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Never Touch That Switch

Posted by editor on January 28, 2009 at 6:23 AM PST

Switch on string, multi-exception catch, and other sweet small changes

One of the Java 7 features announced by Mark Reinhold at Devoxx '08 is a yet-to-be-numbered "small language changes" JSR. This is the catch-all for a lot of the little stuff many of us have wanted for ages: a switch statement that works with strings, the ability to combine multiple Exception types into a single catch if we're going to handle them all the same way... little things that don't have a high potential for breakage and would improve productivity. Still, what's going into that JSR, and even the process for getting there, has dangled as a to-do for months.

But the process takes another step forward today, as the doors are being opened to change proposals. In his blog, Joe Darcy announces the opening of the "Small Language Changes for Java 7" project in Project Coin: Small Language Change Proposal Form Available.

The name of the OpenJDK project hosting small language changes for JDK 7 will be Project Coin. Besides a coin literally being small change, to "coin a phrase" is to create a little bit of new language. The website for the project and its mailing lists will come into being this February. In the mean time, the initial form to use to propose a language change is listed below. If you have an idea for a change, please work on the form and post it the Project Coin mailing list once that gets started.

If you're proposing a change, be sure to keep in mind the criteria for small language changes announced earlier. In general, changes that get into the JSR will be those that can't be accomplished through other means (tooling, libraries, etc.), and whose benefits far outweigh their implementation costs.

Also in Java Today, the JCP has announced that a Special Election will be held next month to fill an open seat on the ME executive committee. The seat is for a term ending in 2010, replacing Intel. Nominations will be open from February 3 to 17 to all JCP members. Would-be nominees should investigate the JCP's Executive Committee Info page to understand the process and responsibilities, The election itself will take place later in February, after the nominations period.

Ed Ort and Carol McDonald continue their SDN series on enterprise application development in GlassFish and MySQL, Part 3: Creating and Using a Web Service. "In Part 3, you'll learn how easy it is to convert the controller layer of the web application, that is, the layer of the application that performs the CRUD operations -- into a web service. You'll also learn how to create a client for the web service. As was the case for the web application discussed in Part 2, the web service discussed in Part 3 uses GlassFish, MySQL, and the Java Persistence API."

The latest Java Mobility Podcast is Java Mobility Podcast 69: Live from Mobile, Media & eMbedded Developer Days, for which Daniel Steinberg did a walk about the floor at the Mobile, Media and eMbedded Developer Days, soliciting comments from the various attendees.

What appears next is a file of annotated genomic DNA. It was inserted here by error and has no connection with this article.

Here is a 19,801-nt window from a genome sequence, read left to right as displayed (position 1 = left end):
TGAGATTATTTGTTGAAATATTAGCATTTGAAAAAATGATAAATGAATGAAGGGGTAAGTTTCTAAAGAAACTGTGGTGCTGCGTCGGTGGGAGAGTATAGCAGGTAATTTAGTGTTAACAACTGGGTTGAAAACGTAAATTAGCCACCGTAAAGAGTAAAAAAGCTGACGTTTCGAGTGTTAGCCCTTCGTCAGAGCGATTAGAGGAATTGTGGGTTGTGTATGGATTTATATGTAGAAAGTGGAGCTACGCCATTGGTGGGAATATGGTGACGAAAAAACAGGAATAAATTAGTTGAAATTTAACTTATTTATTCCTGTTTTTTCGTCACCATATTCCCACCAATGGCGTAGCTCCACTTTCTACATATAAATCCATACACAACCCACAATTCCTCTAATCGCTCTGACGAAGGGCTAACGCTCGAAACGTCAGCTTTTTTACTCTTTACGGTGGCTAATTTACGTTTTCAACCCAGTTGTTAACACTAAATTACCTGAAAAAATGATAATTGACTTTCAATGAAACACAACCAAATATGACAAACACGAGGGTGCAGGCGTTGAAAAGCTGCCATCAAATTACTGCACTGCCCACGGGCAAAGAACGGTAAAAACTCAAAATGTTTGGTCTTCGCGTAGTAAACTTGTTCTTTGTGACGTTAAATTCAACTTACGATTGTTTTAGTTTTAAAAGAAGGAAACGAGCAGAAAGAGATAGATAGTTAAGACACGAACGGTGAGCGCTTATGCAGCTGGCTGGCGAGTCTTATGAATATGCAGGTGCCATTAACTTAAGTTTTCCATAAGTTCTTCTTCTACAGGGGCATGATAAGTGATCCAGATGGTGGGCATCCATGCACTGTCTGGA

In today's Weblogs, John Reynolds wonders if BPM is
Programming or Software Engineering? "There's an interesting thread going on over at InfoQ regarding the relationship between BPM and Software Engineering.
One subtext of this discussion raises a wider question - When is it "Programming" and when is it "Software Engineering"?"

In Networking: Ensure data integrity in a decentralized storage system, Alois Cochard wonders "How to ensure data integrity in a public decentralized storage system? This article describe a possible solution, this concept gonna be implemented in my java decentralized computing platform project."

Finally, Fabrizio Giudici proclaims God bless Stephan Janssen and BeJUG :-) "The 2009 edition of Devoxx (former JavaPolis) will be held in November (16-20) instead of December, as shown in the web site of the conference (and announced in the latest newsletter)."

In today's Forums, jacobspd describes a
Java2d Hardware Scaling Visual Artifact Problem w/Bilinear Interpolation. "When drawing an image to a Graphics2d using the Direct Draw / Direct 3d pipeline, I'm encountering an odd issue with bilinear interpolation: the bilinear interpolation seems to be applied to every 256x256 block of the source image separately. This results in a "seaming" artifact at the borders of each 256x256 block. Within each block, the interpolation makes sense, but there's a sharp discontinuity where the blocks meet. The artifact is always present where the 256x256 block boundaries occur in the source image, regardless of how large or small the image is scaled on screen. Disabling the DirectDraw pipeline eliminates the artifact. Is this a known problem? Is there an easy workaround?"

kamre has a
Java Quick Starter IO activity question. "My question is about jqs.exe IO activity: it seems that it reads about 8Mb from disk every 30 seconds, is this the intended behaviour? Just look at the history graphics (after several minutes of idle): All this IO peaks were from jqs.exe. So it is the only process in the system with such IO activity when computer is idle. And that is rather strange. Probably this not a question for desktop computer, but for laptop this IO activity is not acceptable (I have to turn off JQS on laptop)."

Finally, apena has some Doubts about LWUIT & MHP STB. "I saw the demo of your javatv project and I think it